On blustery winter days, Carroll residents now have 24 hours to clear their sidewalks before being fined, according to an updated snow-removal policy approved by the Carroll City Council Monday night.
Prior to this new policy, Carroll residents still had 24 hours to clear their sidewalks, but if they didn’t do so, finalizing the paperwork through the city’s nuisance-abatement process took time — sometimes about 10 days, Carroll City Manager Mike Pogge-Weaver said. This new policy will allow the Carroll Police Department to serve notice 24 hours after it snows, and then charge home and business owners to have the city remove the snow if they don’t do it themselves in another 24 hours after receiving the notice.
Members of the Carroll Police Department would remove the snow, Pogge-Weaver said.
“The current code is dealt with through our nuisance-abatement process,” Carroll Police Chief Brad Burke said. “It’s very slow. It’s (not) very timely, and by the time we are cleaning it up, it’s snowing again (and) we are starting all over. What this amendment does is, it streamlines the way we are delivering notices to residents and also puts an exact timeline of when the city will take action.”
Pogge-Weaver said this policy change comes after the city has continued to receive complaints from residents — about 24 total yearly from both residential and business areas, Burke said.
“Just the number of people who weren’t cleaning it up, and we’re having to go through this long process, and we’re getting complaints from neighbors of, ‘Why isn’t this person removing the snow?’ ” Pogge-Weaver said. “People are out walking, and they just want it removed to be safe.”
Carroll business owners and residents who do not clear their sidewalks 24 hours after receiving a notice will be fined $50 and an additional $75 administrative fee.
In other news, city officials further discussed a proposal last touched on in July to hire an employee to inspect the city’s rental properties.
The plan would charge landlords in Carroll a $35 annual permit fee for the first unit in the rental complex and an additional $10 for each additional unit for inspections. There are about 1,000 rental units in the city. Landlords would not be charged for the first inspection, but if they violate inspection codes, they would be charged $15 for the first re-inspection and an additional $55 if the inspector is called back to the property again, Carroll Chief Building Official Greg Schreck said.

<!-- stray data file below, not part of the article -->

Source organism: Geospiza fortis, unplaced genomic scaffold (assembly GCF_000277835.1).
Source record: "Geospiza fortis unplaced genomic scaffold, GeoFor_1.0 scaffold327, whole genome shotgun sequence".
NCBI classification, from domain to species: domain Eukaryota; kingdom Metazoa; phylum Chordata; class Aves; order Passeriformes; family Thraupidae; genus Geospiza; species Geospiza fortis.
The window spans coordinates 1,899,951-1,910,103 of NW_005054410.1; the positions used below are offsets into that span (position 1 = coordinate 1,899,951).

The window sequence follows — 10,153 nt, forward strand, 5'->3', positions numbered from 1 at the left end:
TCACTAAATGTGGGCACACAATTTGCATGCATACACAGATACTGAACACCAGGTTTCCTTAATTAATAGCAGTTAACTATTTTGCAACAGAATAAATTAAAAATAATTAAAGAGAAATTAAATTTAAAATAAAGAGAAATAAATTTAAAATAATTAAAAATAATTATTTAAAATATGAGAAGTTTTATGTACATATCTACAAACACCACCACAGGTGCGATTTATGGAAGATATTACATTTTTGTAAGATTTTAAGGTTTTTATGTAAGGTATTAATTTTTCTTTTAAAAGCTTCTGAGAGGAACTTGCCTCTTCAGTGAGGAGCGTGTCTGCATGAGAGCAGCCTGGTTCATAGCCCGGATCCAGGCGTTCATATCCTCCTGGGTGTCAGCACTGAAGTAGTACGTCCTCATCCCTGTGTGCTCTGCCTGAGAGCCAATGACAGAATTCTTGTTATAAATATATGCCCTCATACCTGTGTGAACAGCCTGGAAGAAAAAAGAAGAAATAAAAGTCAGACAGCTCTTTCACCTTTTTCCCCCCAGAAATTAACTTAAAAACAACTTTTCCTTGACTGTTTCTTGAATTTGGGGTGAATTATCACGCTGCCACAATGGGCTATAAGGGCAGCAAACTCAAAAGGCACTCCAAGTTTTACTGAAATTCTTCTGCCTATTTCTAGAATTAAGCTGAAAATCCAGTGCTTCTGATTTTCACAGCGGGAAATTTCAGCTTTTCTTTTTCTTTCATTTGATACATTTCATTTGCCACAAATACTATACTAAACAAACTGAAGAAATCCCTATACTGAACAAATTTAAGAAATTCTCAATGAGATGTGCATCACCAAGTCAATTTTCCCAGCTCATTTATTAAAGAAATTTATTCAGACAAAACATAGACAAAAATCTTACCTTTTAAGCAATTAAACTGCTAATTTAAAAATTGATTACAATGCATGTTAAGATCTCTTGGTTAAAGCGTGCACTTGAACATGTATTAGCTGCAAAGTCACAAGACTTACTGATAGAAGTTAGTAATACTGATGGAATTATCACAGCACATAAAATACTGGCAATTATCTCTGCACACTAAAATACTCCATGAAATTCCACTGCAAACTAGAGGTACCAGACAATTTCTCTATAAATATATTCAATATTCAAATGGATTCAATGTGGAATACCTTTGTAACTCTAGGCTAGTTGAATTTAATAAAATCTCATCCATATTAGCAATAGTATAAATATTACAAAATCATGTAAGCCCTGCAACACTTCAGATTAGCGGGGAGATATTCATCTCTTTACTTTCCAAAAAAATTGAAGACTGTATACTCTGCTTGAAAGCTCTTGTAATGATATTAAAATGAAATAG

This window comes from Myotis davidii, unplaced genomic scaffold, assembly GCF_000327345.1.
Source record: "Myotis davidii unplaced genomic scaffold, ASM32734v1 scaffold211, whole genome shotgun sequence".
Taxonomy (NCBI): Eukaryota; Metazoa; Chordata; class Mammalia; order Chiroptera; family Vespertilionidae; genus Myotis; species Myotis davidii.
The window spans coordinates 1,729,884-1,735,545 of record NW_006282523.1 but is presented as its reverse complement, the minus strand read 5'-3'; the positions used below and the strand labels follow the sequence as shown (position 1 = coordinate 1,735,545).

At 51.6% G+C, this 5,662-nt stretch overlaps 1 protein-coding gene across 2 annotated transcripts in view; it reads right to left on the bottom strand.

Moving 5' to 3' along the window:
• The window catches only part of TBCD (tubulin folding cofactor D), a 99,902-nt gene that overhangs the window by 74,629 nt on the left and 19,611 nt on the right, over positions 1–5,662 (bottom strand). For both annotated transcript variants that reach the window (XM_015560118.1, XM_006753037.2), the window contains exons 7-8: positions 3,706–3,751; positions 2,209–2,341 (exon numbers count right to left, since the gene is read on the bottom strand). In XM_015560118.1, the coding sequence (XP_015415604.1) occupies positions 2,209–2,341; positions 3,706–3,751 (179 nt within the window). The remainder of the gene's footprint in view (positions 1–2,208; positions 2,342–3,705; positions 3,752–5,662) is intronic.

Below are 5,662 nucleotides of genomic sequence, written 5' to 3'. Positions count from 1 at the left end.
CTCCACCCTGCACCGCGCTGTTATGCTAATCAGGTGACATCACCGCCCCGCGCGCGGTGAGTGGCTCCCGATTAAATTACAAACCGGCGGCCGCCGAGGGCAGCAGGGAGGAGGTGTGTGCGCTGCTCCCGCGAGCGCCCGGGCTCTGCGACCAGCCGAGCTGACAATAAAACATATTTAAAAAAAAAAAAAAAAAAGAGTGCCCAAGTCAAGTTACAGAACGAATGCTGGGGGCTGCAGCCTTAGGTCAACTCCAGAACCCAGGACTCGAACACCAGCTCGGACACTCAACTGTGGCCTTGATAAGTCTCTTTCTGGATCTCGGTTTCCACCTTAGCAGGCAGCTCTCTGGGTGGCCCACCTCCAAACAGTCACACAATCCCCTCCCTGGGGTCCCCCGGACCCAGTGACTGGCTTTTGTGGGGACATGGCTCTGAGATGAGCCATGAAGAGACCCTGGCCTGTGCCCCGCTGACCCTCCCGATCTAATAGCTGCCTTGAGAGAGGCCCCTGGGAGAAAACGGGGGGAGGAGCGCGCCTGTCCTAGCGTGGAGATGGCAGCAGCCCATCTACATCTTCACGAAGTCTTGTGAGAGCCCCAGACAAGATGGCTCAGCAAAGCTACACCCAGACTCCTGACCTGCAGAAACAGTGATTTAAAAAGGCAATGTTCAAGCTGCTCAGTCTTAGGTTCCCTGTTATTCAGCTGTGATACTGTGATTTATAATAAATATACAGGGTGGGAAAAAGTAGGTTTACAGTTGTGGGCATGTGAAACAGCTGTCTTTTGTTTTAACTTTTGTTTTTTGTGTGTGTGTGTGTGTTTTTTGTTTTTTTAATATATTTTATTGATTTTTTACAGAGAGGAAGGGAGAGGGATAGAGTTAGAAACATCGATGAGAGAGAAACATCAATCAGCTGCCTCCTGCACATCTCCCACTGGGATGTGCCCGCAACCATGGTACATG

The inspections would be held every three years, but landlords would be charged annually to spread out the fees.
“That was done as a response from property owners saying we were collecting too much up front (in the previous proposal),” Councilman Clay Haley said.
Margaret Saddoris, who owns Camden Apartments, a 60-unit complex in Carroll, spoke out against the proposed fee in July and was present again at Monday night’s meeting to voice her opposition to the city’s plan.
“If we give you proof that we’re inspected, why would we have to pay for another inspection?” she asked.
Although many property owners such as Saddoris already pay for inspections through their insurance agencies, and others also are inspected if they offer rental discounts through the U.S. Housing and Urban Development or HUD system, Pogge-Weaver said the city still has been receiving many complaints of rental properties in poor condition. The city’s inspection plan would ensure every rental property is being properly maintained.
“We have a number of housing in our area that are deteriorating,” he said. “We have some really good landlords, (but) we have a lot of a lot of property owners who are not doing the right things. Our housing stock is very important to the community. The costs are expensive to build new houses. If we don’t maintain what we have, if we don’t maintain the neighborhood we have, we are going to lose that housing stock.”
The Carroll City Council will continue discussing the plan before taking action.
“I have heard a lot of people say they believe this will be good for Carroll overall,” Councilwoman Carolyn Siemann said.